Los Angeles, Orange County Look to Inland Empire for Industrial Needs

John D. Boyer, NAI Capital

The Inland Empire industrial market signaled that it may be transitioning toward slower growth in the second half of the year. Leasing volume declined sharply to nearly 7.8 million square feet, which is the lowest volume seen in a single quarter since 2011. New construction deliveries pushed the average rent to the highest level on record — $0.86 per square foot. Of the 13.7 million square feet completed year to date, 32 percent remained available at the end of the quarter. Despite the deliveries, vacancy remained steady at 4.5 percent since the third quarter of 2018, proving demand for industrial space in the Inland Empire is still present.

The U.S. economy may be facing a drop off after climbing steadily for the past 10 years. The trade war and tariffs are undoubtedly influencing the ports’ cargo volume, which supports industrial demand in the Inland Empire. Retailers usually prepare for increased sales during the holiday season by increasing imports in July and August. However, imports through August 2019 were down 2.4 percent from 2018. Imports had increased 3.1 percent last year at this time. The U.S. is dependent on imported goods, though, so cargo volume is unlikely to take a significant dive.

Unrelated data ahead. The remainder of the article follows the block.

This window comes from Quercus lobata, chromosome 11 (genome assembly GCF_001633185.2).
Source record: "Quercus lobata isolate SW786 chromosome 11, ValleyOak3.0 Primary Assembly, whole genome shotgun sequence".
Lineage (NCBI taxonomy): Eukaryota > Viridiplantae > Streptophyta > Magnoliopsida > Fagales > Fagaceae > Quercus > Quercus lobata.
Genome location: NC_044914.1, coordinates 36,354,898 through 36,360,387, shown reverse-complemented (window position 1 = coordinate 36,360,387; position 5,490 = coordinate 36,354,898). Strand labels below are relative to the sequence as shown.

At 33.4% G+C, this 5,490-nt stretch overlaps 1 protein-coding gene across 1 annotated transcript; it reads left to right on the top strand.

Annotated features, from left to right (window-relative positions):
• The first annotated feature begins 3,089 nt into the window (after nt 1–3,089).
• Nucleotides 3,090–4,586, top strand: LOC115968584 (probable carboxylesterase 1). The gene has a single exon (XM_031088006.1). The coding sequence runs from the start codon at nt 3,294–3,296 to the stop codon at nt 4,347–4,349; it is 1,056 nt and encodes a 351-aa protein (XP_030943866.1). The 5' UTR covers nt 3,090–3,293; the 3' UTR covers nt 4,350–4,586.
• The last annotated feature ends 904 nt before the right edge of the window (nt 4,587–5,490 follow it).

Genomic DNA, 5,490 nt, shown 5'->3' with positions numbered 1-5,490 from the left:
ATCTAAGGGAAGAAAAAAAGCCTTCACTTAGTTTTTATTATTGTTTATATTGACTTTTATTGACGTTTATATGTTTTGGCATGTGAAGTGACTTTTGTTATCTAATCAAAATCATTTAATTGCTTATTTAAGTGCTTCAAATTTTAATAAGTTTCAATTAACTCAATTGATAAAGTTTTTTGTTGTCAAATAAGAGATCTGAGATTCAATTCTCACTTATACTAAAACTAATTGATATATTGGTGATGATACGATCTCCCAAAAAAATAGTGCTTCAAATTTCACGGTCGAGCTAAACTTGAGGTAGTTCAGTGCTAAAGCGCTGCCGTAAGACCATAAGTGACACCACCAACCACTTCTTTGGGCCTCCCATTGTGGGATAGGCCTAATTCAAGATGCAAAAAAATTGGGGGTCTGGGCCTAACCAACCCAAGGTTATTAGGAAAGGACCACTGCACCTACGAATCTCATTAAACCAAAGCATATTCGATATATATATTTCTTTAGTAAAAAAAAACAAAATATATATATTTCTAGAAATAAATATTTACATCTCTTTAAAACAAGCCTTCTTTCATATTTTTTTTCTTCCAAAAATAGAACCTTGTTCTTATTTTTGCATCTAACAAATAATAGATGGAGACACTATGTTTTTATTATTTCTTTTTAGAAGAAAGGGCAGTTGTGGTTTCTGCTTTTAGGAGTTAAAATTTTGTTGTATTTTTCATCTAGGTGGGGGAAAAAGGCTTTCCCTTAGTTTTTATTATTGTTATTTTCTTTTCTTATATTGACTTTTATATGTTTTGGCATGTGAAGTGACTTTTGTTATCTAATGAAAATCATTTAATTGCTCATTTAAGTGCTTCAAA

The Inland Empire has been the answer to Los Angeles and Orange counties’ shortage of industrial space. The construction boom continued as the pipeline totaled nearly 28.5 million square feet — one of the highest construction volumes on record. Within parts of the Inland Empire, however, space is becoming more difficult to come by. The West submarket closest to Los Angeles and Orange counties is largely built-out. Developers are turning to the East submarket — which accounted for nearly 62 percent of construction — for growth. Additionally, tariffs on Chinese imported steel and aluminum, not to mention increasing labor costs, are inflating both timeline and budget. As a result, developers must charge higher rent for new space. Large-scale buildings of 100,000 square feet and above have asking rents of $0.78 per square foot this quarter, up 52.9 percent from a year ago. The difference between rent in the Inland Empire and Los Angeles County is now 16 percent — last year it was 29.7 percent — suggesting the Inland Empire is not the inexpensive alternative it once was.

— By John D. Boyer, executive managing director, NAI Capital. This article first appeared in the December 2019 issue of Western Real Estate Business magazine. 

Content Partners
‣ Arbor Realty Trust
‣ Bohler
‣ Lee & Associates
‣ Lument
‣ NAI Global
‣ Northmarq
‣ Walker & Dunlop

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